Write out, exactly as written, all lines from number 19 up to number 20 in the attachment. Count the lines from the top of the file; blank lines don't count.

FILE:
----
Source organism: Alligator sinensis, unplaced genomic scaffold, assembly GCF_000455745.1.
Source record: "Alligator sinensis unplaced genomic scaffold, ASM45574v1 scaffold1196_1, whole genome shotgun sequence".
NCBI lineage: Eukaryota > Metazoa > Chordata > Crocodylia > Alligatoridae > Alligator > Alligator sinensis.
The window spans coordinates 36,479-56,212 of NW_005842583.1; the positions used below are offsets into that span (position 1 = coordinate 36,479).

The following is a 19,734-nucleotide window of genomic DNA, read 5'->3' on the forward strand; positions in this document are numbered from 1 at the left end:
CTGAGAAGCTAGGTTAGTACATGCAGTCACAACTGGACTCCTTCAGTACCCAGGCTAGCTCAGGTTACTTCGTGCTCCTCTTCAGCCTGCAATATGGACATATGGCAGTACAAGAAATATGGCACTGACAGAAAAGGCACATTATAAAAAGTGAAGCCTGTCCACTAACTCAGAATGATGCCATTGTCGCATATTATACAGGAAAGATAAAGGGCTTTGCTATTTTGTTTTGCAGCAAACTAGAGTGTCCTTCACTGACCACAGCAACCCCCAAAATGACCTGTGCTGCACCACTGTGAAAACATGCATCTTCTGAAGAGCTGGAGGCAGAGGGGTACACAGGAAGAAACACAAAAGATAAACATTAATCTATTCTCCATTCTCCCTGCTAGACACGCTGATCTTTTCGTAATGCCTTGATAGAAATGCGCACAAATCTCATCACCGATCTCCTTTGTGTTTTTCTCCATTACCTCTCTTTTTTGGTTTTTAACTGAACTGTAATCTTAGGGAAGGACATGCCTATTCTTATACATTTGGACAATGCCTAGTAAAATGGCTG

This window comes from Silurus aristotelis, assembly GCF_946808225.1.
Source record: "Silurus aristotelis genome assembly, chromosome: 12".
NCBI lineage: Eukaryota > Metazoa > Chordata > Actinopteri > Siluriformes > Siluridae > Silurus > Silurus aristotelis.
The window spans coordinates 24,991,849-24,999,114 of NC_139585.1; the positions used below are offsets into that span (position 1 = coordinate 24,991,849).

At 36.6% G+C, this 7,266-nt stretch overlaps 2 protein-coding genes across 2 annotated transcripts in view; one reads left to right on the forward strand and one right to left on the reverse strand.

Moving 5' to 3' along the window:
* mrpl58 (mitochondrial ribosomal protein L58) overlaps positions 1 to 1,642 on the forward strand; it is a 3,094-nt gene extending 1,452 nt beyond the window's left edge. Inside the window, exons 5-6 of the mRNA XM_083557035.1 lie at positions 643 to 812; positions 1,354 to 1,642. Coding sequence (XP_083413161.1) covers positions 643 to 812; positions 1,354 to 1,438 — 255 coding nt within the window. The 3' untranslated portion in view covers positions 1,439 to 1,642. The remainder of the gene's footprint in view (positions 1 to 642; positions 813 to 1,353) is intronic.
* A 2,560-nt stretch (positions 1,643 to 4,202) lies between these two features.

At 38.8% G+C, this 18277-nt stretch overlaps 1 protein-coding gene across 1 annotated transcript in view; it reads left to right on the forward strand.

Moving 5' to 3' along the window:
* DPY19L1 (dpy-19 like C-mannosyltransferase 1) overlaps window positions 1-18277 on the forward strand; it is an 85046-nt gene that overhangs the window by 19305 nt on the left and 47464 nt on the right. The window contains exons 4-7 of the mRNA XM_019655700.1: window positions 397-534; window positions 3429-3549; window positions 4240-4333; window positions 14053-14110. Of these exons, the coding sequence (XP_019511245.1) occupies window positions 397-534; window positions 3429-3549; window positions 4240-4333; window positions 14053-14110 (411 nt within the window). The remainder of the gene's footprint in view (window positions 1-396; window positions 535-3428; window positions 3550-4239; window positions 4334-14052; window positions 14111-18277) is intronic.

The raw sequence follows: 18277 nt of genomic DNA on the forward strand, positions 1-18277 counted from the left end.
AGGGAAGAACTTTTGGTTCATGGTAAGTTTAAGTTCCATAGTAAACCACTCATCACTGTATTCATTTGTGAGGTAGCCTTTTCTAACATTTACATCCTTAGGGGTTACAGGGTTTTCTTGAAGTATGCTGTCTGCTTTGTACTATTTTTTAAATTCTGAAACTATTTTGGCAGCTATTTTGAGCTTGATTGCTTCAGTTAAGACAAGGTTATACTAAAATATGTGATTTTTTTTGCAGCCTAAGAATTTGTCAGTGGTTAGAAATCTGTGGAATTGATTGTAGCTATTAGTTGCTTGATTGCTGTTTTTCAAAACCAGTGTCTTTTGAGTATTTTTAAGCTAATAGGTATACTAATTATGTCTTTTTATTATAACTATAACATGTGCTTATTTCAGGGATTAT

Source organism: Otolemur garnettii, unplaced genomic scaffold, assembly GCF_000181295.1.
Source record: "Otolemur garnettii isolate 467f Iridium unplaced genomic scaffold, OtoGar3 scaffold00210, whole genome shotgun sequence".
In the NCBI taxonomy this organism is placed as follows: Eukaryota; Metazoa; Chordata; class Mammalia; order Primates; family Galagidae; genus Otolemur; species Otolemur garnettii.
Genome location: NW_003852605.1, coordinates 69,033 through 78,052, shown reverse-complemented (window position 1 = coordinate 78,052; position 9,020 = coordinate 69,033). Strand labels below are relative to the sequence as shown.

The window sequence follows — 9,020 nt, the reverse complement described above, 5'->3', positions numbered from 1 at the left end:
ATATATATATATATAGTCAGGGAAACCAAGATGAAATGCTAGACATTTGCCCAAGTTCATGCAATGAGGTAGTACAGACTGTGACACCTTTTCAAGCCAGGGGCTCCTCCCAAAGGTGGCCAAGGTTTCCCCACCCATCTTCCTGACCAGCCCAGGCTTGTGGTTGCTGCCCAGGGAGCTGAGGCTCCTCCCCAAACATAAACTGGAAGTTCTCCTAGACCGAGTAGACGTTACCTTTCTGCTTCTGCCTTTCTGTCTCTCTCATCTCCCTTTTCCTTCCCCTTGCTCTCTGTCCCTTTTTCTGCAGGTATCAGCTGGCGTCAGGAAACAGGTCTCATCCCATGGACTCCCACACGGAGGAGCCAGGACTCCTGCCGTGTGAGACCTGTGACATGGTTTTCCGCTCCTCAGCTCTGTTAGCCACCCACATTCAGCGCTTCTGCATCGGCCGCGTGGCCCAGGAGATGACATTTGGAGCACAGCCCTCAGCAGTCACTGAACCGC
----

AGGGAAGAACTTTTGGTTCATGGTAAGTTTAAGTTCCATAGTAAACCACTCATCACTGTATTCATTTGTGAGGTAGCCTTTTCTAACATTTACATCCTTAGGGGTTACAGGGTTTTCTTGAAGTATGCTGTCTGCTTTGTACTATTTTTTAAATTCTGAAACTATTTTGGCAGCTATTTTGAGCTTGATTGCTTCAGTTAAGACAAGGTTATACTAAAATATGTGATTTTTTTTGCAGCCTAAGAATTTGTCAGTGGTTAGAAATCTGTGGAATTGATTGTAGCTATTAGTTGCTTGATTGCTGTTTTTCAAAACCAGTGTCTTTTGAGTATTTTTAAGCTAATAGGTATACTAATTATGTCTTTTTATTATAACTATAACATGTGCTTATTTCAGGGATTAT

Source organism: Otolemur garnettii, unplaced genomic scaffold, assembly GCF_000181295.1.